Dir: The Guard Brothers . US. 2009. 87 mins.
A pedestrian horror enlivened by some better-than-expected performances, The Uninvited doles out its scares and twists in a rather predictable narrative template. Respected actors Elizabeth Banks and David Strathairn give it an added gravitas, but this umpteenth remake of an Asian horror film feels more rote than chilling .
Opening January 30 in the US - Super Bowl weekend - it's also facing down horror competition from the Underworld prequel and My Bloody Valentine. Elizabeth Banks' involvement will boost awareness, but the film may have to fight for visibility and may do much of its haunting in ancillary markets.
Traumatised by the death of her ailing mother in a house fire, Anna (Browning) returns from a psychiatric ward to reunite with her father Stephen (Strathairn) and older sister Alex (Kebbel), but is shocked to discover that her dad has fallen for her mother's pretty nurse, Rachel (Banks). Haunted by visions of her dead mother, Anna discovers that Rachel killed her and made it look like an accident, forcing Anna to try to convince her father of the truth before the treacherous nurse can strike again.
Based on writer-director Kim Jee-woon's A Tale Of Two Sisters, The Uninvited retains the central character of a young girl who is returning from a psychiatric centre after a harrowing experience. From there, directors Charles and Thomas Guard (The Guard Brothers), create a fairly mundane suspense film in which mildly scary dreams inform Anna that the seemingly benign Rachel is a murderer out to eliminate the rest of the family so she can have Stephen all to herself.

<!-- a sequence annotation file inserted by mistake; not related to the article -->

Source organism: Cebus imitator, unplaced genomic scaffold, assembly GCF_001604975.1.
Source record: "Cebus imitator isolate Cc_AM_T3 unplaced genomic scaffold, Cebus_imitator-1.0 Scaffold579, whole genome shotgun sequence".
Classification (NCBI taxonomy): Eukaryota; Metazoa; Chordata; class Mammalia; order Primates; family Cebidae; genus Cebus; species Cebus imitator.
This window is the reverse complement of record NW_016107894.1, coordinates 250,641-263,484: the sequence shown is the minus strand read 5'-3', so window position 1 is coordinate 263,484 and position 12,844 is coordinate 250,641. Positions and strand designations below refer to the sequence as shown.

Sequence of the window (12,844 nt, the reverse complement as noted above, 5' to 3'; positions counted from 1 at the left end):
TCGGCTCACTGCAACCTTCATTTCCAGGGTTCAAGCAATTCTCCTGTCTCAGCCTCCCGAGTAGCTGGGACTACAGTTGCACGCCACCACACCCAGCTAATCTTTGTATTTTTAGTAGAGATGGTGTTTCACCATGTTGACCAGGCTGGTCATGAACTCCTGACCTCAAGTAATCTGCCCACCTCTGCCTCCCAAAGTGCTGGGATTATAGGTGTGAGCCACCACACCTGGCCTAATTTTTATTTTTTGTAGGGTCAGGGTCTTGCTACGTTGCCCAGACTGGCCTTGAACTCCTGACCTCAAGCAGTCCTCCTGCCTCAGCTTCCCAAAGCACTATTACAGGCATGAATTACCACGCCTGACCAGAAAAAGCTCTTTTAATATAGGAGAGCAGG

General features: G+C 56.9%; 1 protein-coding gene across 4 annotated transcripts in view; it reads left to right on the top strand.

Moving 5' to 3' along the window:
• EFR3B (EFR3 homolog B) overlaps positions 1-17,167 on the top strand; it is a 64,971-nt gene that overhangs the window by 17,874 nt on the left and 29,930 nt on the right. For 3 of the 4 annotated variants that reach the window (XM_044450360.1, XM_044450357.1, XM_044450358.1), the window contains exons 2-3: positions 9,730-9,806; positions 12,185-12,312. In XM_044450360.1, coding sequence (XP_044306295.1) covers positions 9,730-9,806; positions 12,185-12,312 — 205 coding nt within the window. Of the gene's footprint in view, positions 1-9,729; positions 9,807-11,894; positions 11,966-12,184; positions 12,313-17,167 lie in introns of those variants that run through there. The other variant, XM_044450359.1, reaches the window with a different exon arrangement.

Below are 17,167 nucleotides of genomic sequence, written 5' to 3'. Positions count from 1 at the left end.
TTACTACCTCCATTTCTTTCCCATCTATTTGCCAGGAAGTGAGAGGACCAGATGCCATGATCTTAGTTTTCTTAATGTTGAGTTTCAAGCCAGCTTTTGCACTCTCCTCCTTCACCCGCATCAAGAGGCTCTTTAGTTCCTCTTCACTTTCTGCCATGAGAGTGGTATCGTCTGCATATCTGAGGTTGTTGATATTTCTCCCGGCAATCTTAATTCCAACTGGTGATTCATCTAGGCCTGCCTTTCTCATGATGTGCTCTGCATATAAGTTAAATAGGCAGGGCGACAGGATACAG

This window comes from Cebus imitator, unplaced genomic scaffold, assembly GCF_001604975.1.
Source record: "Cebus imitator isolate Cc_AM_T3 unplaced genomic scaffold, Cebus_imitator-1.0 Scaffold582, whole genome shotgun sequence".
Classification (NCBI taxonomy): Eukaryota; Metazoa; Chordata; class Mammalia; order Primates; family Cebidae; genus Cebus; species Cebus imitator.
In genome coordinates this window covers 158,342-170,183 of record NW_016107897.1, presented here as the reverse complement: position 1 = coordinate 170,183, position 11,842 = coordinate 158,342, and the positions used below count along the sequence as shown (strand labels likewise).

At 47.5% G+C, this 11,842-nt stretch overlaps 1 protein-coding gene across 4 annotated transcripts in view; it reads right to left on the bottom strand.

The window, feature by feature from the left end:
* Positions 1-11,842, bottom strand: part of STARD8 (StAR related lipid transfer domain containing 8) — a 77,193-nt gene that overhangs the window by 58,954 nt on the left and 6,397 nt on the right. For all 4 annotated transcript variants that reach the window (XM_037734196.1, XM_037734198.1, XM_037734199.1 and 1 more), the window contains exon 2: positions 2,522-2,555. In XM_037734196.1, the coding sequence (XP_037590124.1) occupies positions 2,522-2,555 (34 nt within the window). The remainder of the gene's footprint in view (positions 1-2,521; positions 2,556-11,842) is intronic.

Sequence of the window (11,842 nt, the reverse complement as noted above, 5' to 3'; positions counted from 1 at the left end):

Disappointingly, since The Uninvited makes it obvious from the beginning that Anna's visions are accurate - and not the product of her mental breakdown - the scares that transpire are merely a long tease until she can piece together enough hard evidence to convince those around her of Rachel's guilt. Not until a third-act twist muddies the waters does the story develop any real intrigue, but the filmmakers cheat a little to achieve their last-minute surprise.
As builders of suspense, The Guard Brothers make The Uninvited's summer-house-on-the-lake setting appropriately deserted and eerie, but Anna's visions of creepy children and dead mothers have lost their shock after so many iterations in previous horror movies. The directors do, however, have better luck with their cast's performances - with nobody turning in the kind of hammy theatrics that can sometimes occur in mediocre fright films.
David Strathairn is nicely understated as the good dad blindsided by new love, while Arielle Kebbel shows a lot of sass as the smart-aleck older sister. Emily Browning unfortunately doesn't have much poise as the terrified and tormented Anna, although Elizabeth Banks does a good job using her girl-next-door attractiveness as a mask to hide a sinister streak.
Technical credits are polished with cinematographer Daniel Landin giving the British Columbia locales a picture-postcard beauty, while composer Christopher Young mimics the elegance of Bernard Herrmann's scores for Alfred Hitchcock's films.
Cold Spring Pictures
Parkes + MacDonald Productions
Montecito Picture Company
Walter F. Parkes
From Kim Ji-woon's A Tale Of Two Sisters